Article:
But I can’t remember a case of anybody that’s been with us that ever has called in a lawyer or anything of the sort, or where we even had to reduce things to writing, basically. And it works fine.
And it is a little maddening, as Charlie says, to have a CEO, you know, show up with a lawyer with a 20-page contract. It’s become standard operating procedure.
And once you get a big, public company with committees, consultants to the committees, consultants who, usually, are picked by the officers of the company, they look around at what everybody else is doing and say, “Well, that’s the way the other guy does it. So I’ll do it.”
I think you can — I think the proxy statements of the last 20 years, what that’s induced in the way of behavior by people at somewhat comparable companies that look at the proxy statements of their competitors and then say to their lawyer, “Well, Joe Blow got this. Why shouldn’t I have it?”
It just escalates and escalates and escalates. And it ratchets. And it won’t stop. I have never seen a compensation consultant come into a public company and suggest a plan that, net, reduces the cost of compensation.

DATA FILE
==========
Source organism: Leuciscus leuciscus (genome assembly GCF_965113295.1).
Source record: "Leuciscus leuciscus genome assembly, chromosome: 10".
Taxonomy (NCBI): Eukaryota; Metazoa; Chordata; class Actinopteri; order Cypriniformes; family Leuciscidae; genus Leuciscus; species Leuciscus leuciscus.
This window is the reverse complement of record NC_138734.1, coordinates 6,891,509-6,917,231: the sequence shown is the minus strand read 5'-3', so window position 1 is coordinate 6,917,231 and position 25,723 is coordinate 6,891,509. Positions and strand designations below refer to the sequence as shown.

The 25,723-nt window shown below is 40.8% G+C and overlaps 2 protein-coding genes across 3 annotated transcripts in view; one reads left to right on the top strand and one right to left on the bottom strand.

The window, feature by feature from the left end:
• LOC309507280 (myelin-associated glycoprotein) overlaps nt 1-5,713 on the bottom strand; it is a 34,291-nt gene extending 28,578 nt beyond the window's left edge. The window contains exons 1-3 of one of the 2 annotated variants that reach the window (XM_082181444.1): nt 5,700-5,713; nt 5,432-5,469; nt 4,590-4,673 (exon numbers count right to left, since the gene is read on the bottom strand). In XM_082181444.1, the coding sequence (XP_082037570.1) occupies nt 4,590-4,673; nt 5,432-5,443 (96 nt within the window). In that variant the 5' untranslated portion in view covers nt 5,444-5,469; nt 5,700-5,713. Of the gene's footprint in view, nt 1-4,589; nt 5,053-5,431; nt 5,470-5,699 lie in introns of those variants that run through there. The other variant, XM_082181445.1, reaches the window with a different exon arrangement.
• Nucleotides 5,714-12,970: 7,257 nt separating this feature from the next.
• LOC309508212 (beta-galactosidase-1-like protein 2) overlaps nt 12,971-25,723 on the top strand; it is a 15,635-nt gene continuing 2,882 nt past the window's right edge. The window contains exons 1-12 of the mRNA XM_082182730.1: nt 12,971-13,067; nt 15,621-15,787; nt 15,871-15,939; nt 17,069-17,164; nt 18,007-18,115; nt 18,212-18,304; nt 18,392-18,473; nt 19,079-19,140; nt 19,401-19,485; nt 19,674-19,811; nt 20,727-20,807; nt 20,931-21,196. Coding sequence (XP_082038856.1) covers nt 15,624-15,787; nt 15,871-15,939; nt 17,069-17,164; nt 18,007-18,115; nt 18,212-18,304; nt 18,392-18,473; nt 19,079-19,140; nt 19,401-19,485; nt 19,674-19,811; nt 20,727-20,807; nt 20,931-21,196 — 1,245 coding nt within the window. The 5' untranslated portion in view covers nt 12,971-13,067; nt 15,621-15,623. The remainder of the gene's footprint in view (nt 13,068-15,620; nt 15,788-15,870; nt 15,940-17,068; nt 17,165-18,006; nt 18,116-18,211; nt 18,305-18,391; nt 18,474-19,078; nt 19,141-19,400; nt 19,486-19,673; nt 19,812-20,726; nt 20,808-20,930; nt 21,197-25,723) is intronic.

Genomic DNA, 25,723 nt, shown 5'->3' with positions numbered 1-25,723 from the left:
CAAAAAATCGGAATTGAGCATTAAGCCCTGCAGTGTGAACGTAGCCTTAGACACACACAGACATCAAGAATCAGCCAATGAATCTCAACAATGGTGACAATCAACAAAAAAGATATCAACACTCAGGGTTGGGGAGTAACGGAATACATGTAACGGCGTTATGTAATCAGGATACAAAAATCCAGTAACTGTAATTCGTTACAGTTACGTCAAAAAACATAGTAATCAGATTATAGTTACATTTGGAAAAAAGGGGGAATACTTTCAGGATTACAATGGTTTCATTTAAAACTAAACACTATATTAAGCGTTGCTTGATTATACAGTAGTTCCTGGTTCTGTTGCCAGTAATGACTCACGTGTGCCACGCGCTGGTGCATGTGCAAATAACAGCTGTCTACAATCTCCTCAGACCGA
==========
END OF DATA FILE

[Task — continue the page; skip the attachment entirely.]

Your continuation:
At — and I see all kinds of people leave companies with — who have made tremendous amounts of money. And nobody wants to hire them at half the price, or a quarter of the price, or a tenth of the price. I mean, it’s not a market system.
CEO compensation is not a market system. And it’s not subject to market tests. And I don’t know what you do about that, particularly. But I — it doesn’t seem to bother shareholders very much. The ones that could change it —
CHARLIE MUNGER: Oh, I think it bothers them a lot, Warren. It’s just they feel powerless.
WARREN BUFFETT: Yeah, but institutional shareholders could change that. My guess is that the top 30 institutions, probably, control — what — two-thirds of the big companies in the country. And they don’t seem to care that much.
They — actually, they spend their time on what I regard as peripheral issues, usually. They talk about other things. They get involved in rituals of corporate governance that, frankly, don’t mean a damn in terms of how the company performs. And they seem to ignore these other issues.
But, you know, there’s — we’ve got enough to do running Berkshire. So we can’t reform the world on that.
We will run Berkshire in a rational manner. And we have yet to hire a compensation consultant. And we’ve yet to lose an important manager.